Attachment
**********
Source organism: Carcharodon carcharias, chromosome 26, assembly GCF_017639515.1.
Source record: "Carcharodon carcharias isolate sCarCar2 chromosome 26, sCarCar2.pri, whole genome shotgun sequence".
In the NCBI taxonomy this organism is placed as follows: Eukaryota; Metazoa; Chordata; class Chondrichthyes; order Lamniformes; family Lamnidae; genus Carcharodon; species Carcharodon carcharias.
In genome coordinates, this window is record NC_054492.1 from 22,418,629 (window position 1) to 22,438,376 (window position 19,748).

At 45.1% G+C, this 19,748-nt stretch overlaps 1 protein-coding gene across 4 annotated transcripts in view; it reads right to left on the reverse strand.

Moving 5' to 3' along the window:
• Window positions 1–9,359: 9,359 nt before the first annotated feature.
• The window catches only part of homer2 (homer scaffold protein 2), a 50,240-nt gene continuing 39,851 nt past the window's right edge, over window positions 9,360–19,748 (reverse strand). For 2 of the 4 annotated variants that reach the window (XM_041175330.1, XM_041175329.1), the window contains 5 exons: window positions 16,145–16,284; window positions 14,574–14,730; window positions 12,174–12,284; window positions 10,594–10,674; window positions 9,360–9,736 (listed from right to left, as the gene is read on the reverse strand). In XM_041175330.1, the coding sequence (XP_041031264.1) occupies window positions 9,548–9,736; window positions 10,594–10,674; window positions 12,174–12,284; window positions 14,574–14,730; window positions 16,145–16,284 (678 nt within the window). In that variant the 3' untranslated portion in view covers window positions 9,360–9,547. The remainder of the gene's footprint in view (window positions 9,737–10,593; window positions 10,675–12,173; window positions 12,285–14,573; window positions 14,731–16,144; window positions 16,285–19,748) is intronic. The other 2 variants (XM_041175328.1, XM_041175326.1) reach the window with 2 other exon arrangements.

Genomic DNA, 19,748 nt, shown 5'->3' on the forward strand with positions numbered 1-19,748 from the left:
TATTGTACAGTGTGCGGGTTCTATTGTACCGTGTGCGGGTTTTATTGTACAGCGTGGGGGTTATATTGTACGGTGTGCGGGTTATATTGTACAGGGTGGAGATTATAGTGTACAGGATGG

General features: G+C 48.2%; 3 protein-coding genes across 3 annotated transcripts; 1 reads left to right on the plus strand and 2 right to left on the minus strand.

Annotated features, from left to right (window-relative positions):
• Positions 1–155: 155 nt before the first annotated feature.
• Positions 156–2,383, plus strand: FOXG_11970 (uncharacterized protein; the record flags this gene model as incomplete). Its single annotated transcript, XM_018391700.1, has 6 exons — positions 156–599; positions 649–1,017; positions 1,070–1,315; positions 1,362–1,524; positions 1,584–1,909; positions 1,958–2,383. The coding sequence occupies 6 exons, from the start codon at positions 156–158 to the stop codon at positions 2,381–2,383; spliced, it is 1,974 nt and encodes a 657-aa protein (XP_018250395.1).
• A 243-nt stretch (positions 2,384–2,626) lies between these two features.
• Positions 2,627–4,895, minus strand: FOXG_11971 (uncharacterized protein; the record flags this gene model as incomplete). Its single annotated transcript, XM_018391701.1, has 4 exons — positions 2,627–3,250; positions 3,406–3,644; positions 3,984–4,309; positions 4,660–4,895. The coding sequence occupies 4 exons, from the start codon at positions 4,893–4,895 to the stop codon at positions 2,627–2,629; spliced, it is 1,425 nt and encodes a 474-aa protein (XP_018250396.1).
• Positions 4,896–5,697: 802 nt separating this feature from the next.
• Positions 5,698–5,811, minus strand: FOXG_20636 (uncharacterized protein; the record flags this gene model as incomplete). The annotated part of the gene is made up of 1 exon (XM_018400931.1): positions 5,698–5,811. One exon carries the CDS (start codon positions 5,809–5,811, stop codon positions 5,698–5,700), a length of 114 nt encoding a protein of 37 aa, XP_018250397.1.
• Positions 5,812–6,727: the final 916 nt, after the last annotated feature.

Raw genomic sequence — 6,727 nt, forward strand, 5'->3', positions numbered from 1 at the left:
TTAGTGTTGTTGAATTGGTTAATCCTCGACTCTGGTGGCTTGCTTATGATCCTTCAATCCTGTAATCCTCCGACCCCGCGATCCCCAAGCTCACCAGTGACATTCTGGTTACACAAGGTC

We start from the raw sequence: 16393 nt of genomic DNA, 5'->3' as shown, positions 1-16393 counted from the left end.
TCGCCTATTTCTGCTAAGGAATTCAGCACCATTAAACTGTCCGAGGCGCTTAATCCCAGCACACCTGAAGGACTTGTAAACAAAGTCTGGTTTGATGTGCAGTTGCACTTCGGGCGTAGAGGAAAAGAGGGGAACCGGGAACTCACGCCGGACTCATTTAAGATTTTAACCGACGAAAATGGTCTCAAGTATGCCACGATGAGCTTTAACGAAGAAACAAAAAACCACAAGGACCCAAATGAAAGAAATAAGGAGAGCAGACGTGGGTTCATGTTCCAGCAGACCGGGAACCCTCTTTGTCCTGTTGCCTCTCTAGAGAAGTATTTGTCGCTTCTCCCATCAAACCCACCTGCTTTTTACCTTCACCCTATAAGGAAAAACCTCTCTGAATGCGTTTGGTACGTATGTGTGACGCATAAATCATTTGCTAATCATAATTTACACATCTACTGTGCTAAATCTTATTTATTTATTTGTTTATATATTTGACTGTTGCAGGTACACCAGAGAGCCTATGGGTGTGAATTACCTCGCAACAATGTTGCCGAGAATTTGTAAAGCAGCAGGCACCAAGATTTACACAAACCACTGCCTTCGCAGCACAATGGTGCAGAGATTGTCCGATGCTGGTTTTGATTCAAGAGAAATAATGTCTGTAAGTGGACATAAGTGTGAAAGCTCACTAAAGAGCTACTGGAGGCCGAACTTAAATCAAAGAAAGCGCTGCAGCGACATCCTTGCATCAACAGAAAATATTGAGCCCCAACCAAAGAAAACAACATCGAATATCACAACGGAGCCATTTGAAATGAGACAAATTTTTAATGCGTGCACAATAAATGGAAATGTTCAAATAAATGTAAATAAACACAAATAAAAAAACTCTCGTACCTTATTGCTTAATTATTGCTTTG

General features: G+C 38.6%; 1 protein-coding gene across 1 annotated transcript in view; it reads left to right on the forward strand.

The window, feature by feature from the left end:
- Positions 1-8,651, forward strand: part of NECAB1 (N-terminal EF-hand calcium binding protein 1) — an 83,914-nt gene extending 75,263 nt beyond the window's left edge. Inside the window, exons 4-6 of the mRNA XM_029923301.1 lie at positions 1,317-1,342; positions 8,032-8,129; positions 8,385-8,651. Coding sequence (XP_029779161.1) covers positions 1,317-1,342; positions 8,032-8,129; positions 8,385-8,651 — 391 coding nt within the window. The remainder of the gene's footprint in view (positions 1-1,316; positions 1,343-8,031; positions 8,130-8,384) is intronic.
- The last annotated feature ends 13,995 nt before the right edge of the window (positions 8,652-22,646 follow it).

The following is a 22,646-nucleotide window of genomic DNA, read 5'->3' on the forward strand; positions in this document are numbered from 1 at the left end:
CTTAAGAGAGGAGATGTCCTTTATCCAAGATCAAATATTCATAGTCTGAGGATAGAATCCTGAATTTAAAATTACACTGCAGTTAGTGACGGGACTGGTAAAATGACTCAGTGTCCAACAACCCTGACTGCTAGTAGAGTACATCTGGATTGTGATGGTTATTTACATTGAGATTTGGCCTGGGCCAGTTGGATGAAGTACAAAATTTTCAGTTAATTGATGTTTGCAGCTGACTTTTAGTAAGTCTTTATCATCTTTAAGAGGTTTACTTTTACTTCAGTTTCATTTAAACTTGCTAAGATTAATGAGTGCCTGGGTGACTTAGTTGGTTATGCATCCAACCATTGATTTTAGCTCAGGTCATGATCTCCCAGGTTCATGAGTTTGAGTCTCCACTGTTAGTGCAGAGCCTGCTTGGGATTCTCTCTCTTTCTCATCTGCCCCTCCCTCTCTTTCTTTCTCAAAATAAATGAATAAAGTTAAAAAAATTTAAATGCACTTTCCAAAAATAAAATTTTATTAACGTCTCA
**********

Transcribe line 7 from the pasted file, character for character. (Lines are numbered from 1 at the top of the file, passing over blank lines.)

• Window positions 1–9,359: 9,359 nt before the first annotated feature.